1. OBESITY OR HIGH WAIST CIRCUMFERENCE: Both obesity and a high waist circumference can increase your risk for high cholesterol.
Obesity is defined as a body mass index (BMI) of 30 or higher, while a high waist circumference is 40 or more inches for men and 35 or more inches for women.
If you have a family history of hypercholesterolaemia, then you should be careful so fat wont be unevenly distributed in your body. When fat accumulates in only one part of the body, especially in the abdominal region, it can lead to an increased risk of developing hypercholesterolaemia and other cardiovascular complications.
2. ELEVATED BLOOD SUGAR
As someone with a family history of hypercholesterolaemia, you should also be aware of your glucose levels as high levels of glucose can increase LDL cholesterol and decrease HDL cholesterol, damage the lining of arteries and also increase your risk of fatty deposits building up in your arteries.
Lifestyle choices, like diets high in soda, candy, or other foods containing large amounts of sugar, can also contribute to high blood sugar levels.
Reducing your intake of these things that contribute to an increased glucose level is key to reducing the risks of high cholesterol levels. An increased fibre intake of at least 30-35g of fibre daily would help to keep glucose levels in check.
3. LIFESTYLE FACTORS
If you have a family history of high cholesterol, you should consider some modifications to your lifestyle as it totally affects your chances to also get the disease. Diet, exercise and social vices are risk factors associated with high cholesterol. They can be controlled by modifying your lifestyle.
– Eating a diet high in saturated and trans fats can increase your cholesterol levels. These highlighted foods should be taken away from your diet totally or restricted to the barest minimum if you have a history of high cholesterol in the family.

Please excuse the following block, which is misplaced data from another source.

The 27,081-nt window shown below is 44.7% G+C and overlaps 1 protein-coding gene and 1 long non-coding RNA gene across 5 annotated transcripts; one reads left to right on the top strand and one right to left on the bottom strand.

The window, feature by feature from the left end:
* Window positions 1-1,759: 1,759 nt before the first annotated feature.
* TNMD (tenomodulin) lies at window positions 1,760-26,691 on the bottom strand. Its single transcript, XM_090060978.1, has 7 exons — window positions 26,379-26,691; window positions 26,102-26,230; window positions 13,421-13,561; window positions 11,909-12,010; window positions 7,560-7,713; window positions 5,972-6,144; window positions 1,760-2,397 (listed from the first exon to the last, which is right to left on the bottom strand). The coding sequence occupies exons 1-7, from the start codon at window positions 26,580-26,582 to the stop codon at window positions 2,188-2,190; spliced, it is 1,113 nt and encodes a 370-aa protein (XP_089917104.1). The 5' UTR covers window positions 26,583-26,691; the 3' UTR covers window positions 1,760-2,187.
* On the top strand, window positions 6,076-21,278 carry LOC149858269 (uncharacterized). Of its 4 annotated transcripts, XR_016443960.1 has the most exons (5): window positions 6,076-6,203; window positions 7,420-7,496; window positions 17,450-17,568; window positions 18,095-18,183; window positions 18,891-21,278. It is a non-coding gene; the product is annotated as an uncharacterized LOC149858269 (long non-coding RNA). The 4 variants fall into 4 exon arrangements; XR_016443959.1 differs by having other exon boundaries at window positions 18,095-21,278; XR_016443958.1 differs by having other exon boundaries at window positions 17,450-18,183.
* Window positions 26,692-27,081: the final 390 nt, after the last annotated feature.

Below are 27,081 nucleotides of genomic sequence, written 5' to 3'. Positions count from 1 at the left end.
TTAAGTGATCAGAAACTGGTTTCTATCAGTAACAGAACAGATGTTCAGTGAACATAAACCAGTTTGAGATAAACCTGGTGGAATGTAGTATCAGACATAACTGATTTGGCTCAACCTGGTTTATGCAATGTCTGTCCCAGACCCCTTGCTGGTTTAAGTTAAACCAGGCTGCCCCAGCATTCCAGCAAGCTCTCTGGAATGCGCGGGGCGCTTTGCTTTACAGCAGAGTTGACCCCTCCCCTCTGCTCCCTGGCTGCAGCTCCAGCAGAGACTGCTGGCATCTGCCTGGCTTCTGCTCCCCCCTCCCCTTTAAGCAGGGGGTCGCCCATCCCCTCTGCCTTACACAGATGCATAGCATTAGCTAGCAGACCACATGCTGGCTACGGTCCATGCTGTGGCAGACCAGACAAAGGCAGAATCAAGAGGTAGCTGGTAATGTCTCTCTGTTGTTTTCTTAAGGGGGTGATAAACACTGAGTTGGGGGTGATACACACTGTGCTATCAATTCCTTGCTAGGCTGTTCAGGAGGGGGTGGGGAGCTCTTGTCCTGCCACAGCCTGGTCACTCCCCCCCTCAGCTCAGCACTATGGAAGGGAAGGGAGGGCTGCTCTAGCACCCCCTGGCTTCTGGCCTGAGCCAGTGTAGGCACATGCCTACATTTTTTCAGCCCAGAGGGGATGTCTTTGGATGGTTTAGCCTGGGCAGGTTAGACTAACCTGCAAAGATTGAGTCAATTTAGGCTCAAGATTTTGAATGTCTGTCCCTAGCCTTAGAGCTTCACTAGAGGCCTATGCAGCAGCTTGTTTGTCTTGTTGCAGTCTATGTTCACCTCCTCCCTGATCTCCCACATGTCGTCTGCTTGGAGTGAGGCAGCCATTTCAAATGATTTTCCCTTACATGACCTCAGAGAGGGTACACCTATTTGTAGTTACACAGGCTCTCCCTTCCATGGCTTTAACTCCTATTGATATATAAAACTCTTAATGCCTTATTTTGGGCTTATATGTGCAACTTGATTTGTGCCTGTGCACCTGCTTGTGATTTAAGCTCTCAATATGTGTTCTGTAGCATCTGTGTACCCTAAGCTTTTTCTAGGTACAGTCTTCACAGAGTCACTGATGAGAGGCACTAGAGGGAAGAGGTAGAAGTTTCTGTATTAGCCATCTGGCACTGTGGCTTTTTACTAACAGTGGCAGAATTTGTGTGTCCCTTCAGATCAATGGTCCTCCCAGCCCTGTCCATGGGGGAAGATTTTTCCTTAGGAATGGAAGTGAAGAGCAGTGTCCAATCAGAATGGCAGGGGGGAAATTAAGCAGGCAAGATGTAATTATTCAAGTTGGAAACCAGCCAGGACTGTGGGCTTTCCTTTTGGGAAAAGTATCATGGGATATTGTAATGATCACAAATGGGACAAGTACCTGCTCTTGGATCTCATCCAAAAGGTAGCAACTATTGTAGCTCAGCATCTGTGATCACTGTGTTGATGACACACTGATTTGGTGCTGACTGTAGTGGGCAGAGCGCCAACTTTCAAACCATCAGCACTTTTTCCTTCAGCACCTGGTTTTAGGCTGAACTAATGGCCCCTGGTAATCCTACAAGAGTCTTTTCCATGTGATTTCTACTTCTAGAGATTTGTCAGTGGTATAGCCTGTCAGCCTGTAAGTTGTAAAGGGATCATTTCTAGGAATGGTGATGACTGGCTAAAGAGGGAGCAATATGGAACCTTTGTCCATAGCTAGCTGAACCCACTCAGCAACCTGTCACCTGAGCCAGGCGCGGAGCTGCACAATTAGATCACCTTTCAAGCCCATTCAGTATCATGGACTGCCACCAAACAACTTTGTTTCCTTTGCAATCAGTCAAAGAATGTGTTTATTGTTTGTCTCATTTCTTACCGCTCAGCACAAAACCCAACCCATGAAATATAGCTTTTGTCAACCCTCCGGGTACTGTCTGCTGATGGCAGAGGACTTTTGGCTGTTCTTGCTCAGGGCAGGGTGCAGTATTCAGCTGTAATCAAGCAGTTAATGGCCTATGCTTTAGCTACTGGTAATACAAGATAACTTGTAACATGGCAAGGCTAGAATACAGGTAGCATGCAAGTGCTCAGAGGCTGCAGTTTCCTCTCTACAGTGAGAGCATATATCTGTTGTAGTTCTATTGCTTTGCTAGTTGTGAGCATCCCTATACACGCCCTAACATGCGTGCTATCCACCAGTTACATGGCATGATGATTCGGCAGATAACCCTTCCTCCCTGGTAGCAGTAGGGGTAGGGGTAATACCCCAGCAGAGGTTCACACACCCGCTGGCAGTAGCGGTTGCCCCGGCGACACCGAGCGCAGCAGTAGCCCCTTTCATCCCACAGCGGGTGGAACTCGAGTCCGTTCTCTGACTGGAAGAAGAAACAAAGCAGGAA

• red meat
• full-fat milk and yogurt
• fried foods
• highly processed sweets
More so, adding foods that are cholesterol reducing would help reduce the risks of developing high cholesterol. Foods like nuts, beans, whole grains, fruits, vegetables, green vegetables, lentils, oatmeal, whole grain breads, low-fat dairy, low-fat meats, such as poultry are helpful.
– Exercise has the tendency to help increase your HDL cholesterol and decrease your LDL cholesterol. If you can aim at 150 minutes of moderate to intense aerobic exercise weekly, then you’re on journey to increasing you HDL levels which helps to reduce risk for developing high cholesterol and other coronary diseases.
If you just want to start, you can try out walking a distance first before doing other types of exercise so as not to get fagged out easily.
– Tobacco Smoking damages the wall of your blood vessels and is detrimental to your heart health. This makes it more likely for fat deposits to build up, thereby increasing your risk of high cholesterol levels.
Apart from other risk factors, genetics is a major risk factor related to high cholesterol levels. It is very important to be aware of this condition especially if it runs in your family and also aware of measures to curb its progression.